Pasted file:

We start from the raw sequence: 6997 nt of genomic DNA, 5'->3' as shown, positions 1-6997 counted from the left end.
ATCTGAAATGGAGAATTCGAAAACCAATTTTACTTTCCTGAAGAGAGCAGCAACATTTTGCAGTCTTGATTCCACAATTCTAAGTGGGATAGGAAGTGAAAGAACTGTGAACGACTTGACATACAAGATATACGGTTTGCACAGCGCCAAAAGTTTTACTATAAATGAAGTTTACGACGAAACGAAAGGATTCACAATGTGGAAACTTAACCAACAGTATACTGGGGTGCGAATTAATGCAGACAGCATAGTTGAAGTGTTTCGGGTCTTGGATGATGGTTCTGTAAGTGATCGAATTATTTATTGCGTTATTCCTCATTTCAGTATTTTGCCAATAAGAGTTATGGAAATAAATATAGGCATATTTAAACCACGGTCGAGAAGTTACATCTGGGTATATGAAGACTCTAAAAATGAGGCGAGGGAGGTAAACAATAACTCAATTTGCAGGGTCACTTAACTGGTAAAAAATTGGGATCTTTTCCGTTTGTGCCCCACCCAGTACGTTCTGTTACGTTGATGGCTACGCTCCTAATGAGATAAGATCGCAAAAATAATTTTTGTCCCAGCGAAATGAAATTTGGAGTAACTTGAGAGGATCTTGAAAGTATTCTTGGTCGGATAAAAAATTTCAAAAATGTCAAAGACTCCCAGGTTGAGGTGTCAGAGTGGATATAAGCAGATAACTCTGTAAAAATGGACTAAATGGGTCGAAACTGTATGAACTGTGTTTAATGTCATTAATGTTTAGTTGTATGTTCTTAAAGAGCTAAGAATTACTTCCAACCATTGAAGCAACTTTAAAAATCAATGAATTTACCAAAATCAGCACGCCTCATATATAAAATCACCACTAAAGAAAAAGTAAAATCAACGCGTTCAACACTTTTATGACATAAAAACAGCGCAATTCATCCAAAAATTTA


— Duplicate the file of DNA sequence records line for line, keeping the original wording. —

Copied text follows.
We start from the raw sequence: 6997 nt of genomic DNA, 5'->3' as shown, positions 1-6997 counted from the left end.
ATCTGAAATGGAGAATTCGAAAACCAATTTTACTTTCCTGAAGAGAGCAGCAACATTTTGCAGTCTTGATTCCACAATTCTAAGTGGGATAGGAAGTGAAAGAACTGTGAACGACTTGACATACAAGATATACGGTTTGCACAGCGCCAAAAGTTTTACTATAAATGAAGTTTACGACGAAACGAAAGGATTCACAATGTGGAAACTTAACCAACAGTATACTGGGGTGCGAATTAATGCAGACAGCATAGTTGAAGTGTTTCGGGTCTTGGATGATGGTTCTGTAAGTGATCGAATTATTTATTGCGTTATTCCTCATTTCAGTATTTTGCCAATAAGAGTTATGGAAATAAATATAGGCATATTTAAACCACGGTCGAGAAGTTACATCTGGGTATATGAAGACTCTAAAAATGAGGCGAGGGAGGTAAACAATAACTCAATTTGCAGGGTCACTTAACTGGTAAAAAATTGGGATCTTTTCCGTTTGTGCCCCACCCAGTACGTTCTGTTACGTTGATGGCTACGCTCCTAATGAGATAAGATCGCAAAAATAATTTTTGTCCCAGCGAAATGAAATTTGGAGTAACTTGAGAGGATCTTGAAAGTATTCTTGGTCGGATAAAAAATTTCAAAAATGTCAAAGACTCCCAGGTTGAGGTGTCAGAGTGGATATAAGCAGATAACTCTGTAAAAATGGACTAAATGGGTCGAAACTGTATGAACTGTGTTTAATGTCATTAATGTTTAGTTGTATGTTCTTAAAGAGCTAAGAATTACTTCCAACCATTGAAGCAACTTTAAAAATCAATGAATTTACCAAAATCAGCACGCCTCATATATAAAATCACCACTAAAGAAAAAGTAAAATCAACGCGTTCAACACTTTTATGACATAAAAACAGCGCAATTCATCCAAAAATTTA